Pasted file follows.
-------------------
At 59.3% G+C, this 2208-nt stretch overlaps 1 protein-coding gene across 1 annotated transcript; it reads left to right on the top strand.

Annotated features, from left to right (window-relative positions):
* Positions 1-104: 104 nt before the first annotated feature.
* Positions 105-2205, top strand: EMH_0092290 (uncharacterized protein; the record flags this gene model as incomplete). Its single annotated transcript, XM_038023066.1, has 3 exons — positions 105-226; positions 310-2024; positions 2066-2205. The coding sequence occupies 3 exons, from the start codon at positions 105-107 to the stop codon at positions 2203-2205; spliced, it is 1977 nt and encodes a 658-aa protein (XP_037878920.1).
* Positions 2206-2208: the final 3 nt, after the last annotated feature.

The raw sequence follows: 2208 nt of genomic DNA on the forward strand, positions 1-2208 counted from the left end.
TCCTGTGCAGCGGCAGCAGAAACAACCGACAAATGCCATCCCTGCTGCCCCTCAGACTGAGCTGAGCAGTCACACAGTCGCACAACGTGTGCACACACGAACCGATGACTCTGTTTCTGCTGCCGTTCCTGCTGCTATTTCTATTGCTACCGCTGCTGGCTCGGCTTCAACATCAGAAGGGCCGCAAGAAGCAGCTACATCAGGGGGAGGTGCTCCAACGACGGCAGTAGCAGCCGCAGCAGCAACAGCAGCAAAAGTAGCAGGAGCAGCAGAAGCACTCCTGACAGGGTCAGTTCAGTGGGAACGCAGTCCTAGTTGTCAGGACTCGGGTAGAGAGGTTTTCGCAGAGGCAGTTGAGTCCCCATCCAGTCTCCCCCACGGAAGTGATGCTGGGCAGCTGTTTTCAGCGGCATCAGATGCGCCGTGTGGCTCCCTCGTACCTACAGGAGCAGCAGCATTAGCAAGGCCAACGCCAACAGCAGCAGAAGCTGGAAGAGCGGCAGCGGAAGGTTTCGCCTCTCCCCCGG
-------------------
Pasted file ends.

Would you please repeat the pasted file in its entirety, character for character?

At 59.3% G+C, this 2208-nt stretch overlaps 1 protein-coding gene across 1 annotated transcript; it reads left to right on the top strand.

Annotated features, from left to right (window-relative positions):
* Positions 1-104: 104 nt before the first annotated feature.
* Positions 105-2205, top strand: EMH_0092290 (uncharacterized protein; the record flags this gene model as incomplete). Its single annotated transcript, XM_038023066.1, has 3 exons — positions 105-226; positions 310-2024; positions 2066-2205. The coding sequence occupies 3 exons, from the start codon at positions 105-107 to the stop codon at positions 2203-2205; spliced, it is 1977 nt and encodes a 658-aa protein (XP_037878920.1).
* Positions 2206-2208: the final 3 nt, after the last annotated feature.

The raw sequence follows: 2208 nt of genomic DNA on the forward strand, positions 1-2208 counted from the left end.
TCCTGTGCAGCGGCAGCAGAAACAACCGACAAATGCCATCCCTGCTGCCCCTCAGACTGAGCTGAGCAGTCACACAGTCGCACAACGTGTGCACACACGAACCGATGACTCTGTTTCTGCTGCCGTTCCTGCTGCTATTTCTATTGCTACCGCTGCTGGCTCGGCTTCAACATCAGAAGGGCCGCAAGAAGCAGCTACATCAGGGGGAGGTGCTCCAACGACGGCAGTAGCAGCCGCAGCAGCAACAGCAGCAAAAGTAGCAGGAGCAGCAGAAGCACTCCTGACAGGGTCAGTTCAGTGGGAACGCAGTCCTAGTTGTCAGGACTCGGGTAGAGAGGTTTTCGCAGAGGCAGTTGAGTCCCCATCCAGTCTCCCCCACGGAAGTGATGCTGGGCAGCTGTTTTCAGCGGCATCAGATGCGCCGTGTGGCTCCCTCGTACCTACAGGAGCAGCAGCATTAGCAAGGCCAACGCCAACAGCAGCAGAAGCTGGAAGAGCGGCAGCGGAAGGTTTCGCCTCTCCCCCGG